dear diary: how I spent my snow day.

So we had sort of an unannounced Snowmageddon.  The storm coming north packed a bit more of a punch than anticipated.  It started snowing last night, and we had about three inches of new snow on the ground early this morning.  I cleaned off Robin’s car and sent her off to work, confident that I’d be able to handle the additional 2-3 inches they had predicted before the evening.

Well, it kept coming down all day, and by 3pm we had about a foot and a half of snow in our driveway.  Now, this is a non-trivial amount of snow, but not uncommon in Upper Cryogenica, and under normal circumstances, I wouldn’t even mention it…if it wasn’t for the snowblower, which picked this particular afternoon to stop running.  It will run for a minute or so, but stall the instant you point the 400lb. son-of-a-bitch downhill.  Even uphill or on the level, it will eventually sputter, cough, and stall.  If you move the choke just a smidge from halfway between FULL and OFF, the engine chugs to a stop instantly.

I’m guessing it’s something with the fuel line or carb nozzle, but the middle of a Nor’easter is a bad time to tear the thing down and do diagnostics and maintenance.  So I shoveled out a spot for the wife by hand down by the road, and called the plow guy to dig us out.  Good thing we paid for the extended warranty on Mr. Snowblower, because this will be Service Call #4 in as many years.  (In all fairness, it’s in hard use every winter, and gets the piss beaten out of it by Mother Gaia every snow season.)

Now I need a shower, a drink, and a handful of Tylenol.

18 thoughts on “dear diary: how I spent my snow day.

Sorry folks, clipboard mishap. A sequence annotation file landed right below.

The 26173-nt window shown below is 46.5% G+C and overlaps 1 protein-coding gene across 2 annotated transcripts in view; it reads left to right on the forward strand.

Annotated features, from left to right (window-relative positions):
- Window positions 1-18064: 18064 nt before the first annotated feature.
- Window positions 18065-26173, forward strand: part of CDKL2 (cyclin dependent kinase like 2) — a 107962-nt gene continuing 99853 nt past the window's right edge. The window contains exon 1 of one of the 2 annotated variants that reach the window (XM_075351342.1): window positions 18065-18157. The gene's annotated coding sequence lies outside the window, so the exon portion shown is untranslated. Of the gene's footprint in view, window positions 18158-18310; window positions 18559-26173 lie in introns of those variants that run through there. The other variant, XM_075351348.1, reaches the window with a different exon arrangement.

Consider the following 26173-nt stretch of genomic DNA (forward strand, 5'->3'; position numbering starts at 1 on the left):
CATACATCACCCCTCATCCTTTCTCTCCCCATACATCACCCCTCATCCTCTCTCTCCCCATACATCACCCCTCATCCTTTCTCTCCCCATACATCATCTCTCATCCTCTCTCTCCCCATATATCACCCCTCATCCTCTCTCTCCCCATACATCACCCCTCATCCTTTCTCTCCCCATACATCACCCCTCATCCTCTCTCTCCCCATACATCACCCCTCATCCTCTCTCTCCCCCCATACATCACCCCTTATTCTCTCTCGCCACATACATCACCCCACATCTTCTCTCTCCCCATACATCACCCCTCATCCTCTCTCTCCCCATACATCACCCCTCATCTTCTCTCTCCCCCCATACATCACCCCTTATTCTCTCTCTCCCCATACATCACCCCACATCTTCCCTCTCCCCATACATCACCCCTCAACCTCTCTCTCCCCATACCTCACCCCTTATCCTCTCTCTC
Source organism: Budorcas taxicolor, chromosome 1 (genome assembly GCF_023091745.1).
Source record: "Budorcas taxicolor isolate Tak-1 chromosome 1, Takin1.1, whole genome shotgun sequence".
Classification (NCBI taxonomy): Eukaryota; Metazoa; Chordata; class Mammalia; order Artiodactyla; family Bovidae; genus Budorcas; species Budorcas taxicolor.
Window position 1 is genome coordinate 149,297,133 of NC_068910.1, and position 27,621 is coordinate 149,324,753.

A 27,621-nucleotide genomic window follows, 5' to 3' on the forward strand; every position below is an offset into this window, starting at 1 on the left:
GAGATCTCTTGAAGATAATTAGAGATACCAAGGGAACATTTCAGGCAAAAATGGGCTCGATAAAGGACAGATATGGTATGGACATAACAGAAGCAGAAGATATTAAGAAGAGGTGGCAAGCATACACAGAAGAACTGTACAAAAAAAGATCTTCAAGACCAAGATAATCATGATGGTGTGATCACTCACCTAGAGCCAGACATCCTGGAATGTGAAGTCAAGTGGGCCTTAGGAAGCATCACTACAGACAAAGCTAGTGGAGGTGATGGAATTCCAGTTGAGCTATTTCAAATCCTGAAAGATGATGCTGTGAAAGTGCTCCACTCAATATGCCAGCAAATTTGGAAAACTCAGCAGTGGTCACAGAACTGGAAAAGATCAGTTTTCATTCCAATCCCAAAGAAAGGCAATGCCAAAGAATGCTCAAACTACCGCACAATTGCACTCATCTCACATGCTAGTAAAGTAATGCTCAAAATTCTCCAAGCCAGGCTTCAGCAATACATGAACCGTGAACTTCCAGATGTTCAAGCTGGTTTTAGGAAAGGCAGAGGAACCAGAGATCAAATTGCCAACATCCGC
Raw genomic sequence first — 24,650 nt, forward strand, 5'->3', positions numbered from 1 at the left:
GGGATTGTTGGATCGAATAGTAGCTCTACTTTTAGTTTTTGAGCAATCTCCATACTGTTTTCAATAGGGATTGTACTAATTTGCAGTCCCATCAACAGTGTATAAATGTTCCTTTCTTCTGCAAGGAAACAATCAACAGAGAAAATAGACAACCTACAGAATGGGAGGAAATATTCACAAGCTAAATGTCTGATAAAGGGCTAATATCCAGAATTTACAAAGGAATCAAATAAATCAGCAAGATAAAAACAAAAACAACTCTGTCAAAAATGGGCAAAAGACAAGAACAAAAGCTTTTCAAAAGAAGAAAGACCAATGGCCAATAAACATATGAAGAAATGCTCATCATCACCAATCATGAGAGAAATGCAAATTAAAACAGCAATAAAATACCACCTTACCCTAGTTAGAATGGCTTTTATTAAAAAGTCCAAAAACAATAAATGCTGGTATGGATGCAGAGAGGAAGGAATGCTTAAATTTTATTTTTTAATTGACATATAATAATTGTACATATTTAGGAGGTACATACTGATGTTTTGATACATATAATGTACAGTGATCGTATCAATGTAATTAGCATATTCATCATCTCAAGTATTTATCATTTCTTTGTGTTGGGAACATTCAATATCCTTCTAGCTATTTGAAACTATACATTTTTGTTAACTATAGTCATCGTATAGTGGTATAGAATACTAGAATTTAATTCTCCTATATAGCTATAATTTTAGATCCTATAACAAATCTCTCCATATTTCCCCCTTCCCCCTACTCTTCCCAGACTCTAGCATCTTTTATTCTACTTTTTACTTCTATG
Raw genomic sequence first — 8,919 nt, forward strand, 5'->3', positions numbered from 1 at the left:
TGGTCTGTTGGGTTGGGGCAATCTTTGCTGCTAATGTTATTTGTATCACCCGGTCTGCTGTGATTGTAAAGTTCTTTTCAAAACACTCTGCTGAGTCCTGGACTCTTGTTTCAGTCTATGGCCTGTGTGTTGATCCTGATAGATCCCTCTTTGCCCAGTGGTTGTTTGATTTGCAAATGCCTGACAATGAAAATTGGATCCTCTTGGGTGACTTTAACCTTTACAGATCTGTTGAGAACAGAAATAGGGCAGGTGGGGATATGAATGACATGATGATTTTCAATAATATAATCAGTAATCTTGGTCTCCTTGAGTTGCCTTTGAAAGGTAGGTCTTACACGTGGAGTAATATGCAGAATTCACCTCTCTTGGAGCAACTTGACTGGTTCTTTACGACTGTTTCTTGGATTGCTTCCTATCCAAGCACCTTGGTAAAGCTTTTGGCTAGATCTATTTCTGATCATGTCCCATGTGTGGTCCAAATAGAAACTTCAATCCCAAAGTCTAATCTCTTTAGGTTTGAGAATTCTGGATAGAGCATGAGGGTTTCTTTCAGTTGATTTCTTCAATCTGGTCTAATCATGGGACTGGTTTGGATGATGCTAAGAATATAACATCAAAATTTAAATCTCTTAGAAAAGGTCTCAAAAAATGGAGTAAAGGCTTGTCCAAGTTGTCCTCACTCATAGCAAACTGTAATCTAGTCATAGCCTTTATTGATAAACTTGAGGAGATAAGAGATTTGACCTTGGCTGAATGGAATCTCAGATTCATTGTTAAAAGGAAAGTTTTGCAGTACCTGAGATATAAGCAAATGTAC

1. I worked for a while in the local power equipment, & this sort of thing happened every year (& with mowers in the spring).
    If it doesn’t already have one, install a fuel shutoff in the gas line, & mix a good dose of Stabil into your last gas of the year.
    When your done for the season (May or so), start her up & get warm, shut off the fuel, & let it run dry, feathering the choke near the end to get ALL the gas out you can.

    You’ll be happy when the snow starts again in October…

    • Marko Kloos says:

      The thought had occurred to me, but I was (as usual) a day late and a dollar short. Come springtime, I will do exactly that, and have the engine serviced.

  2. Err… “you’re”…

  3. Rob Reed says:

    Still sounds better than my day. I had the snowblower pull cord rip off the machine. At least it finally started on that last pull so I was able to do the driveway before shutting it down.

    A neighbor and a friend came over to help me fix it. Looks like I’m going to have to completely disassamble the chasis and some internal bits just to get to where the cord is installed. Joy.

  4. RevolverRob says:

    Not having had to deal with big North East snow (yet), my thinking is…”Two is one and one is none.” Maybe it’s time to invest a small amount in an older, used snow blower? Or maybe a smaller new model, should the bigger model go bust? Just a thought.

    -Rob

    • Joat says:

      My first thought was two is one and one is none. My plow truck broke on every snowfall for the first part of the season, Luckily I had a odd bastardized snow blower I picked up for $50 this summer, but 150 yards of driveway with a 24″ blower sucks even when the normal snow event is only 5″. I’m going to be keeping my eye out for a better blower for backup this summer.

  5. Jay G. says:

    We *JUST NOW* got the news that the kids’ school will be closed tomorrow. Calls to sitters yield nothing – kids that we have grossly overpaid for years have “plans” and aren’t interested in watching the kids. Looks like it’s “bring your kids to work for the morning” day tomorrow…

  6. Tam says: